Martin @ Blog

software development and life.


Archive for November, 2006

Nec Versa P520 broke again

For the third time within three months, my laptop is broken again. This time it seems there is something wrong with the memory of the system, because the beep-code (1-3-4-3) means ‘error while checking 512KB base memory’. So, tomorrow morning I can visit the Notebook Service Center again and hopefully get my laptop repaired again in approximately a week. The downside is that I have to install everything I use for my graduation project on another system, which takes quite some time..
While I was already convinced that NEC laptops are just garbage, this problem confirms this again. I think the mainboard is broken again, as it was the last time. If I’m right, this will be the third time the mainboard is broken. Besides from the mainboard, also the modem, harddisk and display are already replaced. There is still a problem with the bios, which makes it not possible to get working at 1400×1050 without ugly patch and there are black spots on the display which are caused by the mousepad not fitted nicely in the housing.
The only thing I can do is advice everybody to never buy a NEC-laptop (or any other hardware from that company). A company which releases such a piece of crap as a ‘business laptop’ can never be able to produce anything decent.

Java available under GPL

It’s official: Sun will release Java under the GPLv2. Probably we will see Java by default in most Linux distributions. I think this announcement will also mark the start of a competition between the other ‘higher level’ development environment: .Net. Mono is also available under the GPL and is included by default already in most popular Linux distributions (Ubuntu, Fedora, Suse, Mandrake). Mono has a slight advantage in that it has the possibility to use native widgets for several operating systems, however, this requires to make different versions of a user interface for various operating systems. Java, on the other hand, has Swing – which is cross-platform, and also SWT. The latter is also cross-platform but also uses the native widgets of most operating systems. Also, there are more professional open source development environments for Java: Eclipse and NetBeans.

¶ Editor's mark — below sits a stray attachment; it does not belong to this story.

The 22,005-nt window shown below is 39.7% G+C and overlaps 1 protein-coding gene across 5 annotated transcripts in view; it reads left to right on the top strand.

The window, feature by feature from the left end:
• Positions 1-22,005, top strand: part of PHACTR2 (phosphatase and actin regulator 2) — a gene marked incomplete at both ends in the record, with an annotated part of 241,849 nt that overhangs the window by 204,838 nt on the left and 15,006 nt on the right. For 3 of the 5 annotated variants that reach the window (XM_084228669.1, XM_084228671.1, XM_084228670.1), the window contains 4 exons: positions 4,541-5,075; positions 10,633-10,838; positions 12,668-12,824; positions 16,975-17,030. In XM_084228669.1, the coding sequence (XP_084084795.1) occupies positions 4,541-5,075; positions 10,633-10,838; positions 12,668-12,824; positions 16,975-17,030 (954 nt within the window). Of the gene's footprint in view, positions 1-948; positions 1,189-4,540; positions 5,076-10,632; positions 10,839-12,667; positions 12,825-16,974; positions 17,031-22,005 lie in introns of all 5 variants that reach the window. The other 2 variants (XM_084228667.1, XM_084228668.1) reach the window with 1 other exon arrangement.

In my opinion this is a major step for the open source community. I wonder what the impact would be on the other open source Java implementation, known as GCJ/Classpath. Red Has is a major contributer to this project, but I doubt they will continue to invest in this project when there is a viable alternative already available. On advantage that GCJ had on J2SE is that GCJ has the possibility to compile Java programs to binaries which probably run faster.

GPL for Sun Java

According to CRN, Sun will probably release the source of Java under the GPL. This is a very smart move, I think, because it makes it possible to include the Standard and Mobile Edition of Java in most Linux distributions. On the other hand it renders the GCJ project rather useless. A GPL’ed J2SE makes it possible to use a completely free development platform, ranging from the compiler and runtime environment (J2SE and J2RE), development platform (Eclipse), application server (Tomcat) and database (Hibernate in combination with MySQL, PostgreSQL, Firebird or MaxDB (the former SAPdb)).
Sadly, it is not official yet and Sun doesn’t want to confirm anything. I think it would be a very good move from Sun, because it would become one of the few real open source companies (among Red Hat, MySQL and IBM). It doesn’t make any difference for the profitability for Sun, because Java was already available for free. I’m not sure but as far as I know, Sun has not many software you have to pay for. Most software is available under some kind of open source license (mostly CDDL) including Solaris. They probably will make most of their many with hardware sales and service and support.

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